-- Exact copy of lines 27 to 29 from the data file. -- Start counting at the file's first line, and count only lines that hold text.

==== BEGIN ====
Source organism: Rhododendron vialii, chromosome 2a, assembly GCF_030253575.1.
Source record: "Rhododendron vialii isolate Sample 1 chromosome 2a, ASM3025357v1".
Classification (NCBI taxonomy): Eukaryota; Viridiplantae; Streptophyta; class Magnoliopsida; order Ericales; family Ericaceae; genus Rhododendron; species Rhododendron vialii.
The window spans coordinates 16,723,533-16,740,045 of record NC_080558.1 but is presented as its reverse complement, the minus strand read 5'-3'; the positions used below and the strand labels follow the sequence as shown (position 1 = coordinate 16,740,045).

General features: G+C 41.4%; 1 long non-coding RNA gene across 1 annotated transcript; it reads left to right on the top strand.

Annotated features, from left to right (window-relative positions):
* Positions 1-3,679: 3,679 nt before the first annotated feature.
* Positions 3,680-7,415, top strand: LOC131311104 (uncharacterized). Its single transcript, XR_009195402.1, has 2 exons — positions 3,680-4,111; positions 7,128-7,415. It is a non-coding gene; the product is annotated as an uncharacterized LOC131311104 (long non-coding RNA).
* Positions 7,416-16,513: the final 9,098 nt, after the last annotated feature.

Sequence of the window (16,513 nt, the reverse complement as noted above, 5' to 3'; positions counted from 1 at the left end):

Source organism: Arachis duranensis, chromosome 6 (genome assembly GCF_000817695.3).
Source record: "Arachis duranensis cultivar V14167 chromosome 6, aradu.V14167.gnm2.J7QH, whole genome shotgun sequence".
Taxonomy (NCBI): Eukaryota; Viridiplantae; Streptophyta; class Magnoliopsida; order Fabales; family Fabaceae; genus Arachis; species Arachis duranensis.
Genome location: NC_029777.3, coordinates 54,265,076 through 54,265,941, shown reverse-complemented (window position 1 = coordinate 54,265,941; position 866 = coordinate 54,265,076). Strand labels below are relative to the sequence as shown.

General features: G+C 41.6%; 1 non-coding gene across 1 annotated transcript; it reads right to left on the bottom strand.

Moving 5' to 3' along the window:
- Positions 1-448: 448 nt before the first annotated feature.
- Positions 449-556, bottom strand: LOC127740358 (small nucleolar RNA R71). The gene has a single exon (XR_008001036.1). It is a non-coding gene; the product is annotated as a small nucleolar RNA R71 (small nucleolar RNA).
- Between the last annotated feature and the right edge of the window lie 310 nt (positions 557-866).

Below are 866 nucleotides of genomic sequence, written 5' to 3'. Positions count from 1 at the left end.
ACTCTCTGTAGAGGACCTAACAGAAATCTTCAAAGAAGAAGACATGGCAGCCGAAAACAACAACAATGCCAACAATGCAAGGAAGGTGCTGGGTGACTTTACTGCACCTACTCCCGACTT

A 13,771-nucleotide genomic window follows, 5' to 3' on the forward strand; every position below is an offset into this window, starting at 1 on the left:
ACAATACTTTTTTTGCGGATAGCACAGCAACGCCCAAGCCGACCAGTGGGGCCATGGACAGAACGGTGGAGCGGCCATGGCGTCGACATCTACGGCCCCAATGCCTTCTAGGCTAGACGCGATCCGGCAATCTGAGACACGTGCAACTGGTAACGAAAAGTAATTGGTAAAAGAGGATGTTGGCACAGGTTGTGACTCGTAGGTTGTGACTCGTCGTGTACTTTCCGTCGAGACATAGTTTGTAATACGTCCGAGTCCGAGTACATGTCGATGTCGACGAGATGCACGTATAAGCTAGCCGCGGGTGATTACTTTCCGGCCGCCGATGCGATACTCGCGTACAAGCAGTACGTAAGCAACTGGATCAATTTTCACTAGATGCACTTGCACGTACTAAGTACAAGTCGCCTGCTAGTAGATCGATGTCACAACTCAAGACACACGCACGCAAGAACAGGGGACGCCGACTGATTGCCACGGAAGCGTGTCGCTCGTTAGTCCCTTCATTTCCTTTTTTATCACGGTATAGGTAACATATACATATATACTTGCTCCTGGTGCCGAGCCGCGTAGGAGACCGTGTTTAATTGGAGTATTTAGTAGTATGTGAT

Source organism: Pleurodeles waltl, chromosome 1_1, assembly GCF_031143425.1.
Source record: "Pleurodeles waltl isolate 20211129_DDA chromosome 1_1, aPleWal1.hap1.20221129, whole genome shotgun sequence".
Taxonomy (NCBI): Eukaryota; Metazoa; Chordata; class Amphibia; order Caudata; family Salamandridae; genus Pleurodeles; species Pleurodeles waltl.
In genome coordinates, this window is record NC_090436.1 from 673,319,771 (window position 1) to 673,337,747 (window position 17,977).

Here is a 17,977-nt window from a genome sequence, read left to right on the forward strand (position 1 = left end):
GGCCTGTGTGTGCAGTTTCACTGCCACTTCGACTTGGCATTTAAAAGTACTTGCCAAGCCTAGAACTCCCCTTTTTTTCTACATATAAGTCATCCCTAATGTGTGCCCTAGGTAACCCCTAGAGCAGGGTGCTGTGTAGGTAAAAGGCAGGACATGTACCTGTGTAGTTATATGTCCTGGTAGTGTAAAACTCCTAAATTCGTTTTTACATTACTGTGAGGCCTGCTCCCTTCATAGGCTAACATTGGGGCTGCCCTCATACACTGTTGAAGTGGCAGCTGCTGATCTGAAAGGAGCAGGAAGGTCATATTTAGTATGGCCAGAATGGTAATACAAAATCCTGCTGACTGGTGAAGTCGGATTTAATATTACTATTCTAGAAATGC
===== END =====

In genome coordinates, this window is record NC_090436.1 from 673,319,771 (window position 1) to 673,337,747 (window position 17,977).

Here is a 17,977-nt window from a genome sequence, read left to right on the forward strand (position 1 = left end):
GGCCTGTGTGTGCAGTTTCACTGCCACTTCGACTTGGCATTTAAAAGTACTTGCCAAGCCTAGAACTCCCCTTTTTTTCTACATATAAGTCATCCCTAATGTGTGCCCTAGGTAACCCCTAGAGCAGGGTGCTGTGTAGGTAAAAGGCAGGACATGTACCTGTGTAGTTATATGTCCTGGTAGTGTAAAACTCCTAAATTCGTTTTTACATTACTGTGAGGCCTGCTCCCTTCATAGGCTAACATTGGGGCTGCCCTCATACACTGTTGAAGTGGCAGCTGCTGATCTGAAAGGAGCAGGAAGGTCATATTTAGTATGGCCAGAATGGTAATACAAAATCCTGCTGACTGGTGAAGTCGGATTTAATATTACTATTCTAGAAATGC